It was not by chance the Challenger II was trucked to Venice after construction in Vienna; Venetian authorities expressed interest in replacing the ACTV Vaporreto fleet with a limited-wake vessel. However, as the inventor points out it is the smaller high-speed vessels such as those used by the emergency services that damage la Serenissima the most.

Challenger II’s motion underway is not unpleasant but certainly odd; Danny Lenard described it as gliding; to me it was similar to a catamaran. There is negligible roll, pitch and yaw or heel when turning. Claims of minimal wake from 9 to 19 kt are valid. As expected below 9 kt the wake is as for a displacement hull. The boat is quite stiff, understandably, as on this empty prototype almost all the weight is below the water line. She turns well, though steering is heavy, and manoeuvring as well as draft (deep, compared with a planing hull) must be considered disadvantages. The keel has considerable lateral resistance; bow and stern thrusters are required to manoeuvre transversely. Around 15 m LOA is required to gain the 20% extra interior space single engine operation; there is no room in the keel for two engines. Indeed there is little room either side of a single engine.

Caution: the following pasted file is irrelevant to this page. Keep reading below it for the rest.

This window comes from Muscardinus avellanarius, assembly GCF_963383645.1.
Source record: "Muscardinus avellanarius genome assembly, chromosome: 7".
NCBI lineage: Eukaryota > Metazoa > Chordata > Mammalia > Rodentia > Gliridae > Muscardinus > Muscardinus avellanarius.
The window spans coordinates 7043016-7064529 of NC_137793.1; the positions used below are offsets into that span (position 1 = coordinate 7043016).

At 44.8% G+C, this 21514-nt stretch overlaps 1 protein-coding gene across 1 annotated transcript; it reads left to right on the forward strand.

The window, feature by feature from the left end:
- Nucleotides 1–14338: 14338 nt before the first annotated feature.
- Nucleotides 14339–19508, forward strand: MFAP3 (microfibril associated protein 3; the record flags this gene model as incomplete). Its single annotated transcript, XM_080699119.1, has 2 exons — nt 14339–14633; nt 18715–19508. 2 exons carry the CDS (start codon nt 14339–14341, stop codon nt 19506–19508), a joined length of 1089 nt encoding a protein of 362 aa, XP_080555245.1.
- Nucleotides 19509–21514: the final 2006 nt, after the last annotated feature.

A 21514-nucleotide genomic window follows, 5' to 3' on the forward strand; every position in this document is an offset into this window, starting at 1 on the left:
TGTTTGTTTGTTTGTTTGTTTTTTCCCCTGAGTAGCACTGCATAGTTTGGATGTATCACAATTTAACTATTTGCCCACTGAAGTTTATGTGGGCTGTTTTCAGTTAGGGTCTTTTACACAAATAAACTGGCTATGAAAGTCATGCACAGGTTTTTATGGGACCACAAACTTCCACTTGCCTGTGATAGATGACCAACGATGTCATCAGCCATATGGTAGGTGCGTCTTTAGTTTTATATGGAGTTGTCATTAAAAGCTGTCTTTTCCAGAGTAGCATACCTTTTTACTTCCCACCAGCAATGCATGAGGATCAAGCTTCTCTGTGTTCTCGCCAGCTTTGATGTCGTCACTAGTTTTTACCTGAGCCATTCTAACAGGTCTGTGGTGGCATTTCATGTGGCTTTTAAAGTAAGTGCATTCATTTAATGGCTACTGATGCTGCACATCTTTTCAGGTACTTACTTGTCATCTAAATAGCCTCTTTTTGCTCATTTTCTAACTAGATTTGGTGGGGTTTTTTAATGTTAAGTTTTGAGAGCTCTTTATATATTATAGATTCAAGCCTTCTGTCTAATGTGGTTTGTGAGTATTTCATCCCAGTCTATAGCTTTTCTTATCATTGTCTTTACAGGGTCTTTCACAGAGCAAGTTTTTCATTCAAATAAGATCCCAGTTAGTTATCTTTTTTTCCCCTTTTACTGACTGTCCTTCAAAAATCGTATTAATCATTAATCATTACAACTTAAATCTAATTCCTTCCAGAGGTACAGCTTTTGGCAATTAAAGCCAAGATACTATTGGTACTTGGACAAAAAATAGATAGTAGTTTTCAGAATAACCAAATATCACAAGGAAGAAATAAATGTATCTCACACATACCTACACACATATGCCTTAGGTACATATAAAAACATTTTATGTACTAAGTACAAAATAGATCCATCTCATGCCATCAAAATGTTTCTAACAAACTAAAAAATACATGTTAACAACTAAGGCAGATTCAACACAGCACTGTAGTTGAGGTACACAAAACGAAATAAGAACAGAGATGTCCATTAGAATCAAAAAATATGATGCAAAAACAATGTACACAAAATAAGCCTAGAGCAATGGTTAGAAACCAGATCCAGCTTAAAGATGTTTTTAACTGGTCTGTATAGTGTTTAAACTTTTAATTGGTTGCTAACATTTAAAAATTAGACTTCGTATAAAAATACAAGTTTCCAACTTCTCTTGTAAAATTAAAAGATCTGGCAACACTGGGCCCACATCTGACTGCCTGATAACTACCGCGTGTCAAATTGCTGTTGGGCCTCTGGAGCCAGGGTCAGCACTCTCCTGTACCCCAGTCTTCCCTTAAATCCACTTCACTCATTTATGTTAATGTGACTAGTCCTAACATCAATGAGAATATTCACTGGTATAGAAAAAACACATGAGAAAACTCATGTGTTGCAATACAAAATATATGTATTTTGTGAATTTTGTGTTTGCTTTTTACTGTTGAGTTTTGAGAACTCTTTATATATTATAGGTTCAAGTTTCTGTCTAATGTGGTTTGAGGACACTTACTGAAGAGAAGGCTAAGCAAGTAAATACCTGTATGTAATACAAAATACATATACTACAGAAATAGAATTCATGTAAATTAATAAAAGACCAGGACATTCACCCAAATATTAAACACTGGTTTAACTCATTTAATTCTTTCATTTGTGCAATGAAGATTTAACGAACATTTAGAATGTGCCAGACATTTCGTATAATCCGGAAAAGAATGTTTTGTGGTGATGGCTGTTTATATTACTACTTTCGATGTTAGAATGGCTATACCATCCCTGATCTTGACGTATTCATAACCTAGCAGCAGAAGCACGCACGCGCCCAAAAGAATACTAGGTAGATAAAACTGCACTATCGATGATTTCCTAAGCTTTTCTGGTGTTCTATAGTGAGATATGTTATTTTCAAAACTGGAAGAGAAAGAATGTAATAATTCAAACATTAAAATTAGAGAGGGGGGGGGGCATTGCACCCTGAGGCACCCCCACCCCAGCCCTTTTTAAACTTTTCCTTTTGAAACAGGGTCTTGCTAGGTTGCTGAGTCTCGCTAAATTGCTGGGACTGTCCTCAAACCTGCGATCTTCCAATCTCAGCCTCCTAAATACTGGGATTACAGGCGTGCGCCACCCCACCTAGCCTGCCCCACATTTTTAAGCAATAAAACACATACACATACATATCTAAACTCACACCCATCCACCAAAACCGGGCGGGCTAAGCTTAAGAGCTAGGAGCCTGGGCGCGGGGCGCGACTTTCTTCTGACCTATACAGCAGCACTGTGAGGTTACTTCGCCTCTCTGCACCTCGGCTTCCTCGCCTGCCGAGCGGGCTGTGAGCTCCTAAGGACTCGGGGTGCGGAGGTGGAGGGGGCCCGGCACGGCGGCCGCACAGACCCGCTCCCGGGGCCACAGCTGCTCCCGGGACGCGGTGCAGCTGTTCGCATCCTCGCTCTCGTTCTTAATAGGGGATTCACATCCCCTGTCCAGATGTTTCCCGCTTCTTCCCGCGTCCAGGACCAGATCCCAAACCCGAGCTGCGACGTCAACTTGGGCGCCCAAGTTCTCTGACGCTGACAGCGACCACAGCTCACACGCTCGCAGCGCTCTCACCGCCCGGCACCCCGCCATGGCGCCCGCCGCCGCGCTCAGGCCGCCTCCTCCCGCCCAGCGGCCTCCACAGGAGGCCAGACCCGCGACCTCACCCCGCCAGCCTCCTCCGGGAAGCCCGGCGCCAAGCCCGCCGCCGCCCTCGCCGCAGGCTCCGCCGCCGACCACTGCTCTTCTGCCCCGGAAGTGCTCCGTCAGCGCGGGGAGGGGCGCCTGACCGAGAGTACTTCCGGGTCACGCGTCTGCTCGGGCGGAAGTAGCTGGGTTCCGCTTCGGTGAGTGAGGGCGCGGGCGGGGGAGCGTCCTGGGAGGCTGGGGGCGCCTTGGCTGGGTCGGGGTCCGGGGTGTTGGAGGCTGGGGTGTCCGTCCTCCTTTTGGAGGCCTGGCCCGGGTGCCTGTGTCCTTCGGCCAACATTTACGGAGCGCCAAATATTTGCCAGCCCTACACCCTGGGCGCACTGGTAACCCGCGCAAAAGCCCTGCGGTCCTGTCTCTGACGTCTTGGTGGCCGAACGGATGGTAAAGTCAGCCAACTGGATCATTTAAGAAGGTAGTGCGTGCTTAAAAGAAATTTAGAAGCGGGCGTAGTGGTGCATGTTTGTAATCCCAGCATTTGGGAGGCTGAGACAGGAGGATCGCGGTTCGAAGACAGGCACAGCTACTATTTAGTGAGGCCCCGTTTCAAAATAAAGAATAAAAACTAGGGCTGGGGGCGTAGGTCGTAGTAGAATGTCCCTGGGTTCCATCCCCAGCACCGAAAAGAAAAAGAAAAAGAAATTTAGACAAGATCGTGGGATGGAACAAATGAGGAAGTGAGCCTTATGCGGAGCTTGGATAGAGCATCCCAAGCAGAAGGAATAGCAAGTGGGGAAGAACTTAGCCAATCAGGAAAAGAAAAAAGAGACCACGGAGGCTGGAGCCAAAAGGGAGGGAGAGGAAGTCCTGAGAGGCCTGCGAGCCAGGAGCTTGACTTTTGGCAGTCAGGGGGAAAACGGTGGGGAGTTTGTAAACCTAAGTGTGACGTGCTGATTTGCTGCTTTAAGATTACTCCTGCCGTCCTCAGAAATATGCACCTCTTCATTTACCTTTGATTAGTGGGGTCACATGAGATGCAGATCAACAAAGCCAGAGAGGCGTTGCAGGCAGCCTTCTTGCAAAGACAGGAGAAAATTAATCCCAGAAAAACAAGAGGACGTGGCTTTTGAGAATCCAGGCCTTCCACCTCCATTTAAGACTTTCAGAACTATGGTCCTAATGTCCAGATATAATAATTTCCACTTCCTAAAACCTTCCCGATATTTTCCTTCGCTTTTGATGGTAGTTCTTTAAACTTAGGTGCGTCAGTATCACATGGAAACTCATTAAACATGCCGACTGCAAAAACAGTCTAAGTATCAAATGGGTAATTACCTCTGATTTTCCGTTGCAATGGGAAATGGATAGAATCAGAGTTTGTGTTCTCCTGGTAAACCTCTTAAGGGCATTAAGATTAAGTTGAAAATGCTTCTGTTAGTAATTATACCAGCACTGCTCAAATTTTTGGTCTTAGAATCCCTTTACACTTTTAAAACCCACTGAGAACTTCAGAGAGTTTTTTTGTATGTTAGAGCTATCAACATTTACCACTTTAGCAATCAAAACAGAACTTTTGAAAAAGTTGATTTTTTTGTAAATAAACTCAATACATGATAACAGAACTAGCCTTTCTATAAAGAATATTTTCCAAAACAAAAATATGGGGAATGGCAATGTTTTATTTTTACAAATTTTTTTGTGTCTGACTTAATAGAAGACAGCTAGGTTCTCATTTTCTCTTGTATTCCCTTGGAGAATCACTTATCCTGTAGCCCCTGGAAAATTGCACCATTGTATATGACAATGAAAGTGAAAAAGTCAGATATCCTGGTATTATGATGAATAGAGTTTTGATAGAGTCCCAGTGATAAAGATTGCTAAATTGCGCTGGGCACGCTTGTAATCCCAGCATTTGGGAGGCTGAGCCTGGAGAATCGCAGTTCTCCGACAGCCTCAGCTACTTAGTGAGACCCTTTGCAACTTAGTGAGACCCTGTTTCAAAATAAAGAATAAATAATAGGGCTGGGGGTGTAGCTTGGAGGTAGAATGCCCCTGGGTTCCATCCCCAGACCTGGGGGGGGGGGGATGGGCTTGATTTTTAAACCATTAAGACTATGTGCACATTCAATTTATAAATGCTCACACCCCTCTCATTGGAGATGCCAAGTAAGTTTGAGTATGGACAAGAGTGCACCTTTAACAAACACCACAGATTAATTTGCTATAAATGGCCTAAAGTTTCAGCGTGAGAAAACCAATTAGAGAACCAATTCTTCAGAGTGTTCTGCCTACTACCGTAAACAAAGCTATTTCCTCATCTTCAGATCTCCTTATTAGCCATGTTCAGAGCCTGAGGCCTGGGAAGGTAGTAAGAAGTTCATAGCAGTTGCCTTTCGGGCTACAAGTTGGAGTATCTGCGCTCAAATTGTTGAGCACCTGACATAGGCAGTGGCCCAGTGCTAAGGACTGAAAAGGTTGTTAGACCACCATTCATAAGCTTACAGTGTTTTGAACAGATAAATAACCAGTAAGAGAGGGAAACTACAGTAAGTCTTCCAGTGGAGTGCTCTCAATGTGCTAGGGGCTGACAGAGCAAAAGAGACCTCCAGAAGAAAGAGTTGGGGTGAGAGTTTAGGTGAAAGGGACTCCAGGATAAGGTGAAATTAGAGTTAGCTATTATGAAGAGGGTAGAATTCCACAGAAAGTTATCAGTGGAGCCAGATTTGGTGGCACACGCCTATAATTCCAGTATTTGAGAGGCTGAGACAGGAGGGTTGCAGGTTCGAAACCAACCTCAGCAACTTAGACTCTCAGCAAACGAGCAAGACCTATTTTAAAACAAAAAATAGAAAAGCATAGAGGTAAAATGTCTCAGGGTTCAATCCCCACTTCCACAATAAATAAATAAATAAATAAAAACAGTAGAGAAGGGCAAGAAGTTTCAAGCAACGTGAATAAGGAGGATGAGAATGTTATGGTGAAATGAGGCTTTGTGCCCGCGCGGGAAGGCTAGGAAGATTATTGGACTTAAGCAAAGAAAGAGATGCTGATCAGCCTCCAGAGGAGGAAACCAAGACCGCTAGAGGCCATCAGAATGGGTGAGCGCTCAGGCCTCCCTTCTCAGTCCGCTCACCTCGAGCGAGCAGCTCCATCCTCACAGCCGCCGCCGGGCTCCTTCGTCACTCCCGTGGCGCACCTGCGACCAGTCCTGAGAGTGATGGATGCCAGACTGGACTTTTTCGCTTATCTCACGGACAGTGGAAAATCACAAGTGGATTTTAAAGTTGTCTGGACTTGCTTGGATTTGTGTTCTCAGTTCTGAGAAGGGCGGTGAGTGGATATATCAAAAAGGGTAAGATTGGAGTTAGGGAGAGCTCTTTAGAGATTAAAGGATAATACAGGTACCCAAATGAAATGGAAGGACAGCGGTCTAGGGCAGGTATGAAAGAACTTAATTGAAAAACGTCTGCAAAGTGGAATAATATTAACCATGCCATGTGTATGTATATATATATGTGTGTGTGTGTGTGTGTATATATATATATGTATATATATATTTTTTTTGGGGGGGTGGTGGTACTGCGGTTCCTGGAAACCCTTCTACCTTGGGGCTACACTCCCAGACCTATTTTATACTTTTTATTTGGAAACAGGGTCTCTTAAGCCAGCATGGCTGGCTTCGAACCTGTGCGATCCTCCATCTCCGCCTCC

The Displacement Glider is an unusual design that will certainly find a niche in yachting, though perhaps it will find a larger application in commercial shipping where wake damage is a serious, in many cases unanticipated, problem for high-speed ferry operators.

reproduced with the kind permission The Yacht Report Magazine - the copyright remains with the magazine and author and no reproduction is allowed in any form without the specific permission of the author.